Service flag remembered World War II vets

War FlagOne inspiring story to remember on this Memorial Day comes from No Ordinary University: The Story of a City Set on a Hill, the 1998 Abilene Christian University history book by Dr. John C. Stevens (’38).

During World War II, the ACU campus remembered its students, faculty and alumni serving in the military with a 6 foot by 8 foot 6 inch service flag that was displayed in Sewell Auditorium, where the campus community met for daily Chapel, and the College Church of Christ met for services. The Cadettes women’s social club, sponsored by Alma Morlan (wife of Dr. G.C. Morlan), affixed blue stars it assigned to each individual. When word of the death of a person in service came to the registrar’s office, the Cadettes replaced his or her blue star with a gold one.

Today, the service flag is displayed in the Jennings House, which serves as the ACU Museum on the corner of Campus Court and East North 16th street.

By July 1944, Abilene Christian’s seventh president Dr. Don H. Morris (’24) said that “approximately eight hundred ACC boys, four of them faculty members on leave, are in the service. Twelve of them have given their lives in service to the nation; others are missing.” Stevens, ACU’s eighth president, wrote in his book that 1,088 stars eventually were affixed, and 40 of them were gold.

Stevens said each gold star was worthy of an essay, but this one stood out to him:

“Paul Sherrod Jr., of Lubbock, was killed in Leyte [in the Philippines] in December 1944. He had been a student from 1939-1942. On his body was found a clipping from an ACC Bulletin printed in 1943 and reprinted in the Optimist of Nov. 26, 1943. The article was a message the college hoped students would learn. The fact that Paul carried the clipping with him into battle shows how deeply students can be influenced by their years on the campus. Author of the article was Max Leach, and it was titled ‘The Promise of Abilene Christian College to Its Students of the Past, of the Present and of the Future.’ ”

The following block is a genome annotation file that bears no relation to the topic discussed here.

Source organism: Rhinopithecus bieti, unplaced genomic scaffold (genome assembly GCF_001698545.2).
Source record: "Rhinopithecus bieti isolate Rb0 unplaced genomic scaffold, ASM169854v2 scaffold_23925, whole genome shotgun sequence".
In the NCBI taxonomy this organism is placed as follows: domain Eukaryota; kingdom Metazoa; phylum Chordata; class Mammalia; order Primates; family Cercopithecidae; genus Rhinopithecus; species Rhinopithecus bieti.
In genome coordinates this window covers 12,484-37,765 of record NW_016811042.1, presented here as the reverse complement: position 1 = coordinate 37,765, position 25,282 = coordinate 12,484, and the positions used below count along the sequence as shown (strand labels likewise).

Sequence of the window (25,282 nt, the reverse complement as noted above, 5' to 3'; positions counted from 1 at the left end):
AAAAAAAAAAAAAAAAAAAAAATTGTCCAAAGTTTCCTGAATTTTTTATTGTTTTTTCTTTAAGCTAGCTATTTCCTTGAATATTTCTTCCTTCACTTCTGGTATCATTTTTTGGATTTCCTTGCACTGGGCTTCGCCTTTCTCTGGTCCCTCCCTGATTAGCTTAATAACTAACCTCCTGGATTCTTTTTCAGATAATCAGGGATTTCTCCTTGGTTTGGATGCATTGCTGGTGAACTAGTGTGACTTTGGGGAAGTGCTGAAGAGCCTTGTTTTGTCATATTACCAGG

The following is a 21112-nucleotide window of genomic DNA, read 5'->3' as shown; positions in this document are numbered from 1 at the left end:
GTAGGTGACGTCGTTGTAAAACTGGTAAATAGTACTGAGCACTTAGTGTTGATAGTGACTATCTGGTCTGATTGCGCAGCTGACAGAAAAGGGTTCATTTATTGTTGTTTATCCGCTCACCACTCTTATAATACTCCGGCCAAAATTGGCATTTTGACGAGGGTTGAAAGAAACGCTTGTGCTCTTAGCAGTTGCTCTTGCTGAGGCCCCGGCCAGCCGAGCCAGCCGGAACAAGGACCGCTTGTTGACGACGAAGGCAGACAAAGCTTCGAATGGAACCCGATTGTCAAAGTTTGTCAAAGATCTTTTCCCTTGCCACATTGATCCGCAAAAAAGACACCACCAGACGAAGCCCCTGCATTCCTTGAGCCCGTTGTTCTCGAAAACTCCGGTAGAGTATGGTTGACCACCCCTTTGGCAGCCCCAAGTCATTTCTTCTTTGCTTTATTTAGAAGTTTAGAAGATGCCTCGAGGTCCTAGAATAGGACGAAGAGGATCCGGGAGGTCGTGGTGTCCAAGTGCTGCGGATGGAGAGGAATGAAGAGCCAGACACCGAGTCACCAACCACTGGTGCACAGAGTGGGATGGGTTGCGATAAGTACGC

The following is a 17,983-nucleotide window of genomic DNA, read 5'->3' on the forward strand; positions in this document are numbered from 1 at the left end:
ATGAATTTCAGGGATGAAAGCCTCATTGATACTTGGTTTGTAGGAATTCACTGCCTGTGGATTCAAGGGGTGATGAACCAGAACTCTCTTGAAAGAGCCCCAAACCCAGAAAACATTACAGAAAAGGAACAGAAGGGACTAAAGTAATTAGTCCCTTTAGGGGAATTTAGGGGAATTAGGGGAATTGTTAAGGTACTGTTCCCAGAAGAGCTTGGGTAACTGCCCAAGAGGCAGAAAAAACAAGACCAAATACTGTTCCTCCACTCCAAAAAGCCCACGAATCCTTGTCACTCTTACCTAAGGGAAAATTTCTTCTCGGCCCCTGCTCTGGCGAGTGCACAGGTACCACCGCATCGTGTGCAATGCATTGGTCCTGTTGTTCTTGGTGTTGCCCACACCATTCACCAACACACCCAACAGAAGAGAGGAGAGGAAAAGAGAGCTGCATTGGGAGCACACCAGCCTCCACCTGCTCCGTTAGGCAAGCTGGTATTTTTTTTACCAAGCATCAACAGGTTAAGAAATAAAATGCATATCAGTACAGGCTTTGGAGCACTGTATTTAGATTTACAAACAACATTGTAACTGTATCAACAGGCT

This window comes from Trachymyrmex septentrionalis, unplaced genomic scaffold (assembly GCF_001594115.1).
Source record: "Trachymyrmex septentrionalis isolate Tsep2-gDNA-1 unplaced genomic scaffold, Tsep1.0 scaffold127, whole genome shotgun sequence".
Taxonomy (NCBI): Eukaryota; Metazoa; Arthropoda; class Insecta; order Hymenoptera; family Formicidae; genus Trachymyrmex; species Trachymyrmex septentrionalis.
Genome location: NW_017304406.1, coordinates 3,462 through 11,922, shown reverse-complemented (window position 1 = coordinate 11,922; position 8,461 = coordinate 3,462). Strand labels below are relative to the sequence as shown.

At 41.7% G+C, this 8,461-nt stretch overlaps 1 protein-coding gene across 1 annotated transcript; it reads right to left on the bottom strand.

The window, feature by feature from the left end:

The message read:

“Since the past is gone, and the future is yet to be, this promise is to you, students of the present.

Believing first that the Christian life is the only life to be lived, I will do all that is in my power to help you to live as a Christian.

Believing that the greatest characters that have ever lived are the humble, the serving, the unselfish, I will do my best to inspire you and to education or mold your life around these qualities. …

… Believing that not riches, nor power, nor world glory nor fame, nor pride of life constitutes success or contribute to the happy life, I will not try to make of you a stuffy intellectual or a learned snob, but will give you an education that is useful in the living of a life among men, and towards spending eternity on the banks of the River of Life.

Believing that you are an individual, having your own hopes and fears, abilities and limitations, talents and defects, I will treat you as such – loving you, cherishing you. You will not be just a number or a name in my roll book.

Believing that your soul is precious in the sight of God, I will aid your development as a Christian and cause you to be well-pleasing to him.”

Leach was a professor in the Department of Psychology, Sociology and Social Work. From 1942-48 he was executive secretary of the Alumni Association, and publicity director. Morlan came to Abilene Christian in 1915 to begin the Department of Home Economics.


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